The Joint Military Task Force established by Nigeria and Benin to patrol the Gulf of Guinea has arrested eight suspected pirates, officials report.
The Flag Officer Commanding Western Naval Command, Rear Admiral Emmanuel Ogbor told Nigeria’s Daily Sun that the pirates were arrested off the coast of Benin.
Ogbor said that four of the detained pirates were handed over to Benin officials for prosecution while the other four have been handed over to Nigerian authorities.
“The presence of the Joint Task Force has deterred criminals within the waters and every thing within the area which hitherto had bothered that country has normalized. The good thing about this operation is that its not restricted to Beninois waters and they come out, they patrol up to Nigeria’s territorial waters and go back, it does not extend to territories within the Benin Republic, it also extends to Nigeria,” Ogbor said.
Nigeria and Benin launched joint sea patrols on September 28. Around 100 military personnel from the two countries embarked on three patrol boats and four fast attack craft at the Cotonou’s naval base. Operation Prosperity is designed to last six months.
The joint patrols « are not aimed primarily at arresting the sea pirates but to prevent them from attacking the ships », Benin Navy Chief of Staff Maxime Ahoyo told AFP.
Last month Benin’s Chief of Defence Staff Boni Mathew said that the joint anti-piracy patrols were bearing fruit, as attacks had dropped significantly. “Currently there is an ongoing naval operation in our seas, so as to deter pirates from operating in our territorial waters. I think this has so far been successful, as there has been no more attacks, apart from some minor incidents here and there.”
Mathew said the joint operation with Nigeria had also succeeded in ensuring safety along the borders of both countries and had helped curb such crimes and weapons smuggling.
The Gulf of Guinea has seen a dramatic increase in the number of attacks on ships this year – Benin has seen around 20 incidents of piracy this year, compared to none last year. London’s maritime insurance market recently added Benin to a list of areas deemed high risk for ships.
Benin, which exports cotton and is an entry port for land-locked countries such as Niger, Chad and Burkina Faso, collects about 100 billion CFA francs (US$218 million), or some 40 percent of government receipts, from port activities each year.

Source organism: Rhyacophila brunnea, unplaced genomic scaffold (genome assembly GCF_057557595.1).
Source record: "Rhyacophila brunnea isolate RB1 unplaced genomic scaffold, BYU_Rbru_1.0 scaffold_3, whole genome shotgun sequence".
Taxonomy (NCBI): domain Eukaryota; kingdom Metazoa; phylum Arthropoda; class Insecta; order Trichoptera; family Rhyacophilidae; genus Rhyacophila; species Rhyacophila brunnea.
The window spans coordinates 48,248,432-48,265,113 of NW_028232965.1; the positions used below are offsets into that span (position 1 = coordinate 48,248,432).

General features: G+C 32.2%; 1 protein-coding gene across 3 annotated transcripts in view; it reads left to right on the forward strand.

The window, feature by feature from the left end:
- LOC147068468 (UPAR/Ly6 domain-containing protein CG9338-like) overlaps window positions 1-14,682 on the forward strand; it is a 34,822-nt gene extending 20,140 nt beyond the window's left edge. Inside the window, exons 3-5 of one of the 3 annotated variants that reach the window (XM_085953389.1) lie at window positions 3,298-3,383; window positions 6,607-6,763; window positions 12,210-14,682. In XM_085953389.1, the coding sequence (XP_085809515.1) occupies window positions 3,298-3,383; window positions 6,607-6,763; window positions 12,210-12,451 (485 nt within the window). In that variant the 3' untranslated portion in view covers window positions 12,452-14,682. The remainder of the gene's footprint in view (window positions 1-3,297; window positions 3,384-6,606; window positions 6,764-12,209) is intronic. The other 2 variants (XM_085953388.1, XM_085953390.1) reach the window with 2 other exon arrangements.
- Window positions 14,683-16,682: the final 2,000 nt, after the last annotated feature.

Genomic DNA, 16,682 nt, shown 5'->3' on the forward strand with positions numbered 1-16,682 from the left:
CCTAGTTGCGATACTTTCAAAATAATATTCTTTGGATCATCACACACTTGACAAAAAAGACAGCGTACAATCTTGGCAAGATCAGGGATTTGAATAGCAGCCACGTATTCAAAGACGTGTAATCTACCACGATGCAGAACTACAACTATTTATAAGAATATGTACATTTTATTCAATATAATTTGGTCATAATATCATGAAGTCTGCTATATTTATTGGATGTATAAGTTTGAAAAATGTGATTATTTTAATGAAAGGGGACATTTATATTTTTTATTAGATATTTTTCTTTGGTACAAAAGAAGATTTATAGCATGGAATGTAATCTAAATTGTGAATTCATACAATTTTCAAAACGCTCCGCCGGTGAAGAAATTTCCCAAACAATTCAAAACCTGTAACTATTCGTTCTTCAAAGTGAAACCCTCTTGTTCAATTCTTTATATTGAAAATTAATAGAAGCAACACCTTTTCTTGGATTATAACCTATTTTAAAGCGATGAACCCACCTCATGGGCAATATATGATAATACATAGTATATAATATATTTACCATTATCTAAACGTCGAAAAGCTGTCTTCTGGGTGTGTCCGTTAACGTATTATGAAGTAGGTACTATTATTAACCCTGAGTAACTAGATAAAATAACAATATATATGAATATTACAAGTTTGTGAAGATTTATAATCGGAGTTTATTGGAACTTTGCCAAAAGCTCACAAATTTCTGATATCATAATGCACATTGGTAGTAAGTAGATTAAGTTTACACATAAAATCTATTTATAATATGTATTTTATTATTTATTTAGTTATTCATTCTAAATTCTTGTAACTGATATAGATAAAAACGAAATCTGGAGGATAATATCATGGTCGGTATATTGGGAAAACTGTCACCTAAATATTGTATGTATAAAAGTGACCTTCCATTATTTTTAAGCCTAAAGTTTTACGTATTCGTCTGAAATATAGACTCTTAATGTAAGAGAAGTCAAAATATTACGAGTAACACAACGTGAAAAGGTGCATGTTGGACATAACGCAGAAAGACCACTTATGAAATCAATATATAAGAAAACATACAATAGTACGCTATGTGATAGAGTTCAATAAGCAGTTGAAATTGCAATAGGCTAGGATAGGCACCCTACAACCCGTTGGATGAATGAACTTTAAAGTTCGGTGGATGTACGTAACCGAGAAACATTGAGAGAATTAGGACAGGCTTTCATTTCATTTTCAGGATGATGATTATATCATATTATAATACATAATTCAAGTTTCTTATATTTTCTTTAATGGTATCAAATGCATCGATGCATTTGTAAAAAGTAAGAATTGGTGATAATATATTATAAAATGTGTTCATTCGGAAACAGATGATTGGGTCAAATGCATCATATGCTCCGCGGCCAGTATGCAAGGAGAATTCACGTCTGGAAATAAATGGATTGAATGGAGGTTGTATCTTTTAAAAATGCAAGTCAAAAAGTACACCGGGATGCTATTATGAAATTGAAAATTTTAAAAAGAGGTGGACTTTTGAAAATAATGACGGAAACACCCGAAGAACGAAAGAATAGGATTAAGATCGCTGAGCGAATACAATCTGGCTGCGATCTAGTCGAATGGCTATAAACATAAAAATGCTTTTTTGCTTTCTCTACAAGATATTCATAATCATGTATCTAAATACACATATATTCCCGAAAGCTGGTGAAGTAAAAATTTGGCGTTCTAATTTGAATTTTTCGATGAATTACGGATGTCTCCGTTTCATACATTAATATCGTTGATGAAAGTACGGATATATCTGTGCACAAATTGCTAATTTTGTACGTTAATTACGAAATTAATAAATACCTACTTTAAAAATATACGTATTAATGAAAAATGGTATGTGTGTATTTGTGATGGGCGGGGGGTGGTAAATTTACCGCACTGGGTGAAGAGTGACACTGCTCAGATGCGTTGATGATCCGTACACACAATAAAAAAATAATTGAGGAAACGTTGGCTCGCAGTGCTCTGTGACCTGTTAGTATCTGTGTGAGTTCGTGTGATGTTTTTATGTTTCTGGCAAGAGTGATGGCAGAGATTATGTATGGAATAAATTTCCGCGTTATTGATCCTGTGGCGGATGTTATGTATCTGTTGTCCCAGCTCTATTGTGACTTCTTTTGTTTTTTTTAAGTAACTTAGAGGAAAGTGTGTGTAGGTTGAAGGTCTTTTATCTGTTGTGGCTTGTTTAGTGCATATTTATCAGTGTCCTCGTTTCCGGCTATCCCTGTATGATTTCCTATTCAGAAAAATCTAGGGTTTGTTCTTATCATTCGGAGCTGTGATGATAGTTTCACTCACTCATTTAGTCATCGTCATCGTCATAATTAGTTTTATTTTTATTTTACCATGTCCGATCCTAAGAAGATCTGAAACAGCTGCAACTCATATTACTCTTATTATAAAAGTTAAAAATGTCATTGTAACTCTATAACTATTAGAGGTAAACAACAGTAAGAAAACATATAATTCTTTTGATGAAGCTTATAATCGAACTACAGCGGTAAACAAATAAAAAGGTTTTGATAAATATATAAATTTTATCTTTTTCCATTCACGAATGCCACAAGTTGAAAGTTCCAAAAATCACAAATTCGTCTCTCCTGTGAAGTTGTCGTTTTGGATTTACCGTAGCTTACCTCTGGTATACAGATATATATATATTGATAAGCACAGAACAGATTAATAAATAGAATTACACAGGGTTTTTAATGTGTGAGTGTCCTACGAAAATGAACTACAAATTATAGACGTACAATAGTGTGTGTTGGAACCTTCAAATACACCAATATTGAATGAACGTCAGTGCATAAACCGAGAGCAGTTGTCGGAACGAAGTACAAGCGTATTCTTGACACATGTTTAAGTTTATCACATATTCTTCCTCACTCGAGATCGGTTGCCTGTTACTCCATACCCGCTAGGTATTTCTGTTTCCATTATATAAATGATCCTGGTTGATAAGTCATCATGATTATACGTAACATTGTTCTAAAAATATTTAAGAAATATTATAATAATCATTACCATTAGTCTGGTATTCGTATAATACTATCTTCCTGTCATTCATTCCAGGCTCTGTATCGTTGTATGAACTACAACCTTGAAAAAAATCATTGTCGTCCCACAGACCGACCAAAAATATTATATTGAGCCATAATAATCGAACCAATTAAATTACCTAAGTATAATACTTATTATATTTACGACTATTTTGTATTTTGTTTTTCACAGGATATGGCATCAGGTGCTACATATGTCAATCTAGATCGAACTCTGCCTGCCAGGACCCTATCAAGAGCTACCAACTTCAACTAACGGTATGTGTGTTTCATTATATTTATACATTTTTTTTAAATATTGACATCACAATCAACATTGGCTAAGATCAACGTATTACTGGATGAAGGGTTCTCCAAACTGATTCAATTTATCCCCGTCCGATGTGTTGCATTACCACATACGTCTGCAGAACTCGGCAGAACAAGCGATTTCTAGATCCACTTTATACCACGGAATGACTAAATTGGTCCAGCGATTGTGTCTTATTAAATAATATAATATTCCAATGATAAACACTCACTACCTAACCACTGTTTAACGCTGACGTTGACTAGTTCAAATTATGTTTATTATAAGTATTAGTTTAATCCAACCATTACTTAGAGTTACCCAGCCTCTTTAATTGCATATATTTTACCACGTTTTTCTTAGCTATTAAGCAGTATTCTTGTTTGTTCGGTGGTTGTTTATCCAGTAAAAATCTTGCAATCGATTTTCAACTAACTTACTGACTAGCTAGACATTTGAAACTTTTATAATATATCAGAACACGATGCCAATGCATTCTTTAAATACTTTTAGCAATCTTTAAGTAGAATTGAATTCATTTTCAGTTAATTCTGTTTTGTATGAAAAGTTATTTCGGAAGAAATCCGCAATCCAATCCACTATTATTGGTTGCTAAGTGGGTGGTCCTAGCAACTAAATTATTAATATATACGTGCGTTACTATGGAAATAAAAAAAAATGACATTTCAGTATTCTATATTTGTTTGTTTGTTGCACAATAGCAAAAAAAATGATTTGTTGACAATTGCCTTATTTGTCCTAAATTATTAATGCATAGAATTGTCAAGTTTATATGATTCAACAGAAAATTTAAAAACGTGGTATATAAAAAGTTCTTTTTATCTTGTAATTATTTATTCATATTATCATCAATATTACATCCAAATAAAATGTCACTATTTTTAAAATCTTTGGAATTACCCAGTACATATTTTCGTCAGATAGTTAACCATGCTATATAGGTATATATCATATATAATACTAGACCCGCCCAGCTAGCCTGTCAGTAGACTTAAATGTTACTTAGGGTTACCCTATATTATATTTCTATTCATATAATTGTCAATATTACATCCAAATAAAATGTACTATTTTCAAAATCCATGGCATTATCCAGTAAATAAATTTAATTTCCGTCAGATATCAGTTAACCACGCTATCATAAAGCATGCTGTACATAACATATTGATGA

Joseph Ahahanzo, managing director of the port of Cotonou, which is managed by the Bollore Group, recently warned that 80-85 percent of customs duties were collected in the country’s ports and business had already been hit.
Michael Howlett of the International Maritime Bureau, speaking to the press, said the increase in attacks off Benin “is very much a cause for concern,” and that, “The security arrangements in Nigeria have been beefed up and that may have forced or displaced the problem temporarily to Benin.”
Benin and Nigeria are getting new vessels to help patrol the Gulf of Guinea. Ogbor said that Nigeria will receive six patrol boats from the Netherlands before the year is out.
On May 13 the former US Coast Guard Cutter Chase (WHEC-718) was handed over to the Nigerian Navy (NN) as an excess defence article under the US Foreign Assistance Act. The Hamilton class was renamed NNS Thunder and will enter service later this year.
“Training has commenced for selected female personnel to serve onboard the NNS Thunder. As you may have known, the ship is configured to embark female officers and ratings. In the same vein, combatant training for female officer cadets has commenced in the Nigerian Defence Academy. This is with a view to producing combatant female regular commissioned officers for the Armed Forces of Nigeria,” Ogbor said.
Nigeria has been strengthening its military its military capabilities over the years and has paid particular attention to improving security in the Niger Delta and off its 780 kilometre long coast, where it has numerous oil installations. In March 2007 it signed a US$73 million contract for two ATR 42MP maritime patrol aircraft to join its Dornier 128s. The first ATR was delivered in December 2009 and the second in March last year.
The Nigerian Navy has received 10 donated vessels to enhance operations in the Niger Delta. The navy has also established new base in Lokoja known as NNS Lugard and another in Ikot Abasi known as NNS Jubilee.
The force is seeking government approval to acquire up to 49 ships and 42 helicopters over the next ten years to police the nation’s territorial waterways and Gulf of Guinea.
Meanwhile the US envoy to Benin told Reuters that Benin was seeking to buy aircraft to shore up its coastal surveillance as pirate attacks spike.
Nigeria and Benin have also been assisted by foreign nations. Earlier this month it emerged that France had launched a three-year plan to train local forces and provide surveillance for anti-piracy operations in Benin, Togo and Ghana.
French aid comes after the United Nations Security Council last month pledged to look at ways of tackling the problem, which has long affected Nigeria’s Niger Delta region but has spread, hurting Benin’s shipping industry in particular.
France has pledged to spend 5.2 billion CFA francs (US$10.8 million) on training local forces and buying two surveillance aircraft from French firm LH Aviation, the ambassador said.
France earlier this year sent the patrol frigate Germinal to the region, where it patrolled the coasts of Benin, Togo and Ghana in an effort to combat piracy and train foreign naval personnel.
Meanwhile, the US Navy’s HSV Swift was recently deployed to the Gulf of Guinea as part of its Africa Partnership Station project.
In September China provided a grant of four million euros for the purchase of a patrol boat for Benin.